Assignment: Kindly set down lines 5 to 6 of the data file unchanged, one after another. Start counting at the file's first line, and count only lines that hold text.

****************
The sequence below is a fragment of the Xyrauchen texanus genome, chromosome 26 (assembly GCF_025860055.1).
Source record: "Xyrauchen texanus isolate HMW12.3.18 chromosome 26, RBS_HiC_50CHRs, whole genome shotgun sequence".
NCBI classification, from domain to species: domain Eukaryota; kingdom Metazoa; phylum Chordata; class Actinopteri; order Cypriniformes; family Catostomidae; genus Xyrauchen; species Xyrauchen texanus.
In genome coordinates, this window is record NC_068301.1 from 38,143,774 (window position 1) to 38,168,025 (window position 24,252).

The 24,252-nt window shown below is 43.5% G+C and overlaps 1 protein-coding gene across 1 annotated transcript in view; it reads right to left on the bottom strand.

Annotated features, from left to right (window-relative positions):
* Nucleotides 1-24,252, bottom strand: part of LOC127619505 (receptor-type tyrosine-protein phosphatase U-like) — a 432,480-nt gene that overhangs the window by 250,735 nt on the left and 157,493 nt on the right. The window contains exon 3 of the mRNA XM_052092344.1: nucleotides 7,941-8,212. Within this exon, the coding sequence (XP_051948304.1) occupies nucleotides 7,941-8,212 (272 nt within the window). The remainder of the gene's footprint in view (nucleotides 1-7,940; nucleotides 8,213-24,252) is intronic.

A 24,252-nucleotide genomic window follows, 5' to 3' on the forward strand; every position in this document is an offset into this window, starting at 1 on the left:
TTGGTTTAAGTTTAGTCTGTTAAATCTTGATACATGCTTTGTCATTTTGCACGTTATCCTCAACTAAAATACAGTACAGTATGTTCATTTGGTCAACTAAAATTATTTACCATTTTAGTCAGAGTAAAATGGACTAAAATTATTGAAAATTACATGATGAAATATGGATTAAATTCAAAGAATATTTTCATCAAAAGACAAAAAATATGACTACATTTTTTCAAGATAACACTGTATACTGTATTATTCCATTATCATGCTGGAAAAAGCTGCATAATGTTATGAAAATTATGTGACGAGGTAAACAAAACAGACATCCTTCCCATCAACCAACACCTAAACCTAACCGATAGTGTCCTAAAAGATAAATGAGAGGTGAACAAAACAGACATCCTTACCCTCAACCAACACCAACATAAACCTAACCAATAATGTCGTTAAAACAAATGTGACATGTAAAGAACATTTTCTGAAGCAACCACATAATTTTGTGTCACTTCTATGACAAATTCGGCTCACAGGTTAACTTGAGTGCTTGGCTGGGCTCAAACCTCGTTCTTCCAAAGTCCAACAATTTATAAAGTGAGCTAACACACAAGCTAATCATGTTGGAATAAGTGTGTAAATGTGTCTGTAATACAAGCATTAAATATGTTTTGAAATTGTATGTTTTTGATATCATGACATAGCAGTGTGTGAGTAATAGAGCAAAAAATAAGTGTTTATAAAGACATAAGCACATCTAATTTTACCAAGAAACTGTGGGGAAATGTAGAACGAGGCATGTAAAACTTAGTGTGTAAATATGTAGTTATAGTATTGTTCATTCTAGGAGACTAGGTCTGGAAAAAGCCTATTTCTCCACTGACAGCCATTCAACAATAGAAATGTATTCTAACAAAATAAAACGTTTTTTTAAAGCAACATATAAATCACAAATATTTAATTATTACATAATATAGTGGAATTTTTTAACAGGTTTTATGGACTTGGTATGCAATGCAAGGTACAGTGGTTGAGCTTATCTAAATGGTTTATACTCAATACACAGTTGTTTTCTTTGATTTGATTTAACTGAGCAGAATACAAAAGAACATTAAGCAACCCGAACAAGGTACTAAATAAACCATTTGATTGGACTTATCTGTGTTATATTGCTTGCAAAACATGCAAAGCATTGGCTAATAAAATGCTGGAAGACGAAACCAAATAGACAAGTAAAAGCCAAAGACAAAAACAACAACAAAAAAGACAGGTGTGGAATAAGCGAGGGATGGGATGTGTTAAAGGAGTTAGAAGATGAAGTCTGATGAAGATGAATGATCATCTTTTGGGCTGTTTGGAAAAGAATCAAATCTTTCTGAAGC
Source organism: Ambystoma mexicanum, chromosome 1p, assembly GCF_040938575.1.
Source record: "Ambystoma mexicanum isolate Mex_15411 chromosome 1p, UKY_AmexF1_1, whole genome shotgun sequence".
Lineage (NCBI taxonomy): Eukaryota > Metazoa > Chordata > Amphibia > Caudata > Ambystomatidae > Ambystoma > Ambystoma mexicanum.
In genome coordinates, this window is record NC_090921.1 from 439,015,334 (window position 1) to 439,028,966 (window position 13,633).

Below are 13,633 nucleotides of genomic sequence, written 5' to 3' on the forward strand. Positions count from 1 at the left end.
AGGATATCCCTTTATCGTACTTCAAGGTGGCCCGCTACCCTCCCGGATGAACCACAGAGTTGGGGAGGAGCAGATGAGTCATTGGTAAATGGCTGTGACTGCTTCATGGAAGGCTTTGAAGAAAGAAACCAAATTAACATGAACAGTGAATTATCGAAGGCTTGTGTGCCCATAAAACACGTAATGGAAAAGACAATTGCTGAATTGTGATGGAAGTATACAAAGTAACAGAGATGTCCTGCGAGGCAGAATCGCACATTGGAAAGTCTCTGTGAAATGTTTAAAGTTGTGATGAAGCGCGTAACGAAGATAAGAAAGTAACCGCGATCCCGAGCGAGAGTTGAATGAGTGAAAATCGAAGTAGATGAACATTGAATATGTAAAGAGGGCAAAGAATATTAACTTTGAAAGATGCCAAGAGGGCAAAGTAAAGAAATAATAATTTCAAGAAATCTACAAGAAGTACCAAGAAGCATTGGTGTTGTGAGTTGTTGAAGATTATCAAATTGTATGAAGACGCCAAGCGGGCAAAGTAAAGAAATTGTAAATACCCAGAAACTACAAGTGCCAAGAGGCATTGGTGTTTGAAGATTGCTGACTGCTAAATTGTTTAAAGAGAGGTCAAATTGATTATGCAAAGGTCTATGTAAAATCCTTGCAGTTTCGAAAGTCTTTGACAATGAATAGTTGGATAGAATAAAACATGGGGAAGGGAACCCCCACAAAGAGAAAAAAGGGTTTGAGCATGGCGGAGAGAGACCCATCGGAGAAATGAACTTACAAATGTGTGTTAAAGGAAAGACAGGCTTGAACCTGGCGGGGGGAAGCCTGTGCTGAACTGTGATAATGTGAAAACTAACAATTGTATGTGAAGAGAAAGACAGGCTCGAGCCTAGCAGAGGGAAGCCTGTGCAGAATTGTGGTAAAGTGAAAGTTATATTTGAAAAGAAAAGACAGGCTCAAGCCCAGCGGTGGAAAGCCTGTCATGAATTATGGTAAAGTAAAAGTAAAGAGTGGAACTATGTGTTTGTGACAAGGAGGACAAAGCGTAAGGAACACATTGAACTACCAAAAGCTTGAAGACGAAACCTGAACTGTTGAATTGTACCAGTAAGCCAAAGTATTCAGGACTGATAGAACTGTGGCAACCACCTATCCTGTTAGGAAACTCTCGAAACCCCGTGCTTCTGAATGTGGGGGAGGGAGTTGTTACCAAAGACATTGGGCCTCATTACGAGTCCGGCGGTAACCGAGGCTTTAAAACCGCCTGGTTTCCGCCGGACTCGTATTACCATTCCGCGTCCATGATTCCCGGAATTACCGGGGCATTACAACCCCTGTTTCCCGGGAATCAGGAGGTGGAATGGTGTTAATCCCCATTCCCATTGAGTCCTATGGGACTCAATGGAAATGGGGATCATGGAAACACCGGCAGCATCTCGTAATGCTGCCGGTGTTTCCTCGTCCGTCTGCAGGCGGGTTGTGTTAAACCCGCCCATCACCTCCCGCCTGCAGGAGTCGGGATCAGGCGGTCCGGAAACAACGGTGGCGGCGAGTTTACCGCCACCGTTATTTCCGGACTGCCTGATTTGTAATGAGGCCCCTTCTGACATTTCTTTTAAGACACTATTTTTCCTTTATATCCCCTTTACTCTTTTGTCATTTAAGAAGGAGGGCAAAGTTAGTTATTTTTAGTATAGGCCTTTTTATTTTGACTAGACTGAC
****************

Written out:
The 24,252-nt window shown below is 43.5% G+C and overlaps 1 protein-coding gene across 1 annotated transcript in view; it reads right to left on the bottom strand.

Annotated features, from left to right (window-relative positions):